Fanning the fire

MALAYSIAN fans of MasterChef Australia are looking forward to see how well Sabah-born Metter Chin will do in season 10 of this reality cooking competition.

They will want to see if Chin can follow in the footsteps of Diana Chan, another Malaysia-born chef, who won the title last season.

Chin, 54, who was born in Kota Kinabalu, is now an Australian citizen living in Sydney where he works as a project manager.

“I left Malaysia over 20 years ago,” he says in a recent tele-conference interview. “I was a student here in Australia and then I decided to move to New Zealand.

“I later decided to migrate back to Australia. I still have family in Kota Kinabalu but I am living here permanently now.”

Describing himself as “basically a home cook”, Chin says his hobby is to cook and entertain friends at home.

“I really did not know what to expect when I tried out for MasterChef,” he added, but he managed to reach the top 24.

Asked if he took some extra cooking lessons to prepare for the competition, Chin says: “Not really. I have some idea when it comes to cooking different styles.”

Still, he says he would encourage anyone who wants to take part in MasterChef to learn different things before signing on, “because it is not an easy thing to do”.

He adds that watching the show on TV can give you a basic idea of what the contestants need to do.

But it is during rounds like the Mystery Box Challenge, where you are given a diverse range of ingredients to cook with, that you must really prove your skills by coming up with something quickly.

The skills level of the contestants on MasterChef Australia has increased greatly from the first season.

The home cooks now are experts at molecular gastronomy and global cuisine as the series progressed.

Season nine winner Chan has admitted she wanted to take part earlier but realised that she needed to learn more cooking techniques in order to keep up with the other competitors.

When asked if he had done the same, Chin says he did have additional skills beyond being a home cook, but adds that “I guess they (the judges) liked what I cooked for them and that is why I got into the top 24”.

Of all the celebrity chefs he met on the show, he admires and appreciates Maggie Beer the most.

“She was there during a pressure test. She gave me a lot of encouragement and she is a very special person.”

MasterChef Australia judge Matt Preston, at the History Con event in Singapore last year, commented that Malaysians generally do well in these competitions because they like to try different foods and then try to cook them.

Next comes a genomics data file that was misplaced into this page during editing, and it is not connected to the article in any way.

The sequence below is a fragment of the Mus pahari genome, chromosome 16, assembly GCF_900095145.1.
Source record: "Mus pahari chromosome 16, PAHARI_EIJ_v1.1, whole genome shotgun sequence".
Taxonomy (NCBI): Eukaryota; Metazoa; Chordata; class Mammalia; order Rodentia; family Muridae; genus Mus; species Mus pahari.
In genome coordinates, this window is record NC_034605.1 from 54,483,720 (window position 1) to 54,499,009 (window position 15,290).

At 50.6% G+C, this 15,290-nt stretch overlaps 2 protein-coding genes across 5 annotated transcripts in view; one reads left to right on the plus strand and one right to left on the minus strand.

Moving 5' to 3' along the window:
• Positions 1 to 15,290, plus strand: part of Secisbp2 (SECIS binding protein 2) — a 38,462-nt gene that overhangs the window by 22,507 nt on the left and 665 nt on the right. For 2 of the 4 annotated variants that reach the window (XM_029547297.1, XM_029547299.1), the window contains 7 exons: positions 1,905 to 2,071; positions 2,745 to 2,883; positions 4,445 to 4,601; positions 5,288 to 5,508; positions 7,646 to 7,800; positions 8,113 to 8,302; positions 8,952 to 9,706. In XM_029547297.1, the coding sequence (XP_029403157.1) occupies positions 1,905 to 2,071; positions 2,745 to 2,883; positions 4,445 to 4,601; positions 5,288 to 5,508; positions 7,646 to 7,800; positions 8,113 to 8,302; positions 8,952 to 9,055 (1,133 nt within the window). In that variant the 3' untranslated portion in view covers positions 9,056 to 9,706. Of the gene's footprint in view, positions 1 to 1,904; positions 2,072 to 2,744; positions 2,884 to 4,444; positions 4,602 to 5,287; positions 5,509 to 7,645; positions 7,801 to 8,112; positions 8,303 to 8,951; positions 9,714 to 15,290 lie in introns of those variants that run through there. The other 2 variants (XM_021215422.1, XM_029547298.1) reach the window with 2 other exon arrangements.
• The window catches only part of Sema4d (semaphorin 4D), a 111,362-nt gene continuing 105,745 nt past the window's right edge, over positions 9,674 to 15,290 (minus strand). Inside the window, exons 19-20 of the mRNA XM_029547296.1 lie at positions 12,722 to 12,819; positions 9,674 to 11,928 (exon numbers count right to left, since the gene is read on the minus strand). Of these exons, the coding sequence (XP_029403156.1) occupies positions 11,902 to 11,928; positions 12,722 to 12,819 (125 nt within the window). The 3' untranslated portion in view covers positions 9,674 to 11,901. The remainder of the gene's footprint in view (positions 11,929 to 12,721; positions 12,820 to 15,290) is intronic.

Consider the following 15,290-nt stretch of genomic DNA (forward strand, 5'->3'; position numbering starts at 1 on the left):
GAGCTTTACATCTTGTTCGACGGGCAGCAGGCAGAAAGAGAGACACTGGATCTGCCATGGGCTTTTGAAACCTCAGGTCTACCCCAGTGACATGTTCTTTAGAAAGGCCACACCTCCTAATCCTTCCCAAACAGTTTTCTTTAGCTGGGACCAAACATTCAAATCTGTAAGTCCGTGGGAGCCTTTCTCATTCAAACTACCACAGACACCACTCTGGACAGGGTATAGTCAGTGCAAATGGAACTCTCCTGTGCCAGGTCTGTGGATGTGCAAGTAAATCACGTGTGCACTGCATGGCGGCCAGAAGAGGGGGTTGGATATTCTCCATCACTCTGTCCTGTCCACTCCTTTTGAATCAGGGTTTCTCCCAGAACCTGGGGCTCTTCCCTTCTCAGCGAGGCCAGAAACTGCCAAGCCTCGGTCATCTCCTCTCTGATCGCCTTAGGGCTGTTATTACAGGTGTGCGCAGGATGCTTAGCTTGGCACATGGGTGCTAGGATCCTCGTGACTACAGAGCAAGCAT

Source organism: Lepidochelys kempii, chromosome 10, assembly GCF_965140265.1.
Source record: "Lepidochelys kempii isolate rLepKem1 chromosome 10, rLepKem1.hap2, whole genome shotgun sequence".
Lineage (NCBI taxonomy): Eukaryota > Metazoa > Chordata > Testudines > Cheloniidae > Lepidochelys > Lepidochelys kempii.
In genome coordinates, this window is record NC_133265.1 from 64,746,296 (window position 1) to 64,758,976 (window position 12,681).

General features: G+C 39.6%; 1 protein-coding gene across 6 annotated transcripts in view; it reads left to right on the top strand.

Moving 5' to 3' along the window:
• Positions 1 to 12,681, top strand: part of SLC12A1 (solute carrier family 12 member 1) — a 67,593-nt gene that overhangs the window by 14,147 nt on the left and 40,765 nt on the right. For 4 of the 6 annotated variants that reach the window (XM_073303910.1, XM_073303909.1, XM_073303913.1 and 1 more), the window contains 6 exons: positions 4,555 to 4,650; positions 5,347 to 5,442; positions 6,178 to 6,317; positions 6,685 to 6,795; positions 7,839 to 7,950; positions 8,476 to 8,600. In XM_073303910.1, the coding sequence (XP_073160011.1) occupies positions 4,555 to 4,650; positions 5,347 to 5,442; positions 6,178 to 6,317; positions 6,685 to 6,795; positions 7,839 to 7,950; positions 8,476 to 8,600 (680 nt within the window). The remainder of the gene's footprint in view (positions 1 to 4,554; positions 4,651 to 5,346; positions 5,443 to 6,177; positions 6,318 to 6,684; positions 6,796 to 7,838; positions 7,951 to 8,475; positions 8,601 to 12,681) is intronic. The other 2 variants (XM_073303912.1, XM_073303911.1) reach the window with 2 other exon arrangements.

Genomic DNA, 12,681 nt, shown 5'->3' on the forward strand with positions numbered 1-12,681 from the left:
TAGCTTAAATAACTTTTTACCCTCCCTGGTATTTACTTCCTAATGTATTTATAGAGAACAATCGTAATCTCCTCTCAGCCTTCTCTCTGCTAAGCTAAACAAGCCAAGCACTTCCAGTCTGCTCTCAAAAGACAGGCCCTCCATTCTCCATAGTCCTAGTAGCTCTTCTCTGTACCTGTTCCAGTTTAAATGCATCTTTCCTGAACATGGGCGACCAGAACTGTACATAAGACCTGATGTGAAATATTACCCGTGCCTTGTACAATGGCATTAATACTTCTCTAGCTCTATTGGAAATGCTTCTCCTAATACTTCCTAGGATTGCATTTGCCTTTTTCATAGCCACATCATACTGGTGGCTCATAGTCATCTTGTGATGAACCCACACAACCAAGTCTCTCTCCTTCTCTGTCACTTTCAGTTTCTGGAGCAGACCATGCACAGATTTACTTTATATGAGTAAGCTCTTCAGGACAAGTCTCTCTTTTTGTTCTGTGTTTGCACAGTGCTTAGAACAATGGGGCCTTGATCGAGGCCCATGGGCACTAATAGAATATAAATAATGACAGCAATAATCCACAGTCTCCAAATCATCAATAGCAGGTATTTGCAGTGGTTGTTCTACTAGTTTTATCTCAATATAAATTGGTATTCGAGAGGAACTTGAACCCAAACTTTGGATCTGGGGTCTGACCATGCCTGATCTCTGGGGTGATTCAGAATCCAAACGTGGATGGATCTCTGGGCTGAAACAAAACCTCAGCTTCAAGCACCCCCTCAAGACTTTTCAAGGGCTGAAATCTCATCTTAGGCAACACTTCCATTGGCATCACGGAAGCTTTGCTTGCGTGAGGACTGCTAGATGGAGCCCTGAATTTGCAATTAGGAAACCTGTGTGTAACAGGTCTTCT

Chin agrees, adding: “Of course, we are very multi-cultural and we are familiar with spices and different types of cooking techniques since we were very young.

“We are very much aware of the different styles of cooking and compositions of various cuisines when it comes to cooking.”

He adds that Australians themselves are now exposed to a wide variety of cuisines, ingredients and cooking styles.

“If you go to the marketplace, you can get ingredients you could not get years ago,” says Chin. “There are lots of produce and products that are available now.”

He adds that these changes are due to Australia’s big migrant population who brought their own style and variety to the food scene in Australia.

The rendang controversy that occurred earlier this year in MasterChef UK pointed the spotlight on the judges who sometimes are not in touch with cuisines from other countries.

Chin says: “Different culture bring different things to the competition and the judges have to upgrade themselves.”

He adds that is why MasterChef Australia judges Gary Mehigan, George Calombaris and Preston travel to other countries frequently to try out different cuisines.

“They want to upgrade their cooking, styles, techniques and knowledge,” says Chin. “They might not have been able to get a clear idea by remaining in Australia.”

As to Preston’s quip that the best cook doesn’t always win the competition, Chin concurs: “That is true. What happens in a competition is that you are as good as the last dish you cooked.”

He says there are many factors as to why a person is eliminated, adding that it can just be bad luck or a bad day.

His advice to future competitors is “to always remain calm, know how to control your emotions and also have a wealth of knowledge on how to prepare things in less than 60 minutes”.

MasterChef Australia season 10 premieres on June 18 on Lifetime (Astro channel 709), and then from Mondays to Fridays at 8pm and 10.55pm.